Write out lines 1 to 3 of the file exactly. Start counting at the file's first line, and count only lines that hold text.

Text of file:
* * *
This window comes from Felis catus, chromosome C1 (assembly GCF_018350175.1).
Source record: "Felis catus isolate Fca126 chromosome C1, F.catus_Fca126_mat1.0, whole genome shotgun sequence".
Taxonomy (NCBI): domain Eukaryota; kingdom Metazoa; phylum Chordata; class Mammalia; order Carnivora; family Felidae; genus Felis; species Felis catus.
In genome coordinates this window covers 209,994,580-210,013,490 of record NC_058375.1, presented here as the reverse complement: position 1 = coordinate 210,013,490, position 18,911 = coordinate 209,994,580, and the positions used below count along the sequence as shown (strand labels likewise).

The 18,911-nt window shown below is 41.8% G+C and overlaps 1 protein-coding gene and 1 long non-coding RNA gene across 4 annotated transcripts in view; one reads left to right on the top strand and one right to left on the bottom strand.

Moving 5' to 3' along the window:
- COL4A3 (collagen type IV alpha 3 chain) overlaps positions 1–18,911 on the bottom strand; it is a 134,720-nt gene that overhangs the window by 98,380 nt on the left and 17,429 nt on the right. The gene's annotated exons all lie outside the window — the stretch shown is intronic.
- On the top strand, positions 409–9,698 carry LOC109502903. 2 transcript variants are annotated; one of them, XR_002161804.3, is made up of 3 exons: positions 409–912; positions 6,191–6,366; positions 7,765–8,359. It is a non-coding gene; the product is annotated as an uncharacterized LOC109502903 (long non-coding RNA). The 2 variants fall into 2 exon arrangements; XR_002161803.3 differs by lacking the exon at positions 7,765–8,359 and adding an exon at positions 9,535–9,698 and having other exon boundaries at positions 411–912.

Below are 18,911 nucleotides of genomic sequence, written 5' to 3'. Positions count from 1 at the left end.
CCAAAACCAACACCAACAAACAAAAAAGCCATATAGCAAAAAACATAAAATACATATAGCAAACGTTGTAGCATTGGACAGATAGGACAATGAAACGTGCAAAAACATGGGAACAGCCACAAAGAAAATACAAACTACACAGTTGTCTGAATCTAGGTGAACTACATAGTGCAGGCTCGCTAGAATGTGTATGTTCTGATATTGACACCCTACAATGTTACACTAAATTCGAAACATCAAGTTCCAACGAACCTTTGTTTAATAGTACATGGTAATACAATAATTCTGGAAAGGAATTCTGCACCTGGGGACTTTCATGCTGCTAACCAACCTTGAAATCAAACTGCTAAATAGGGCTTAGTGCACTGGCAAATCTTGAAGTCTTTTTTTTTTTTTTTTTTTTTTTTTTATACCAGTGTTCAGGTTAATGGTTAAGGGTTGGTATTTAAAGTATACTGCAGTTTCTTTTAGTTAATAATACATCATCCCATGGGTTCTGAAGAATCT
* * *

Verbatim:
This window comes from Felis catus, chromosome C1 (assembly GCF_018350175.1).
Source record: "Felis catus isolate Fca126 chromosome C1, F.catus_Fca126_mat1.0, whole genome shotgun sequence".
Taxonomy (NCBI): domain Eukaryota; kingdom Metazoa; phylum Chordata; class Mammalia; order Carnivora; family Felidae; genus Felis; species Felis catus.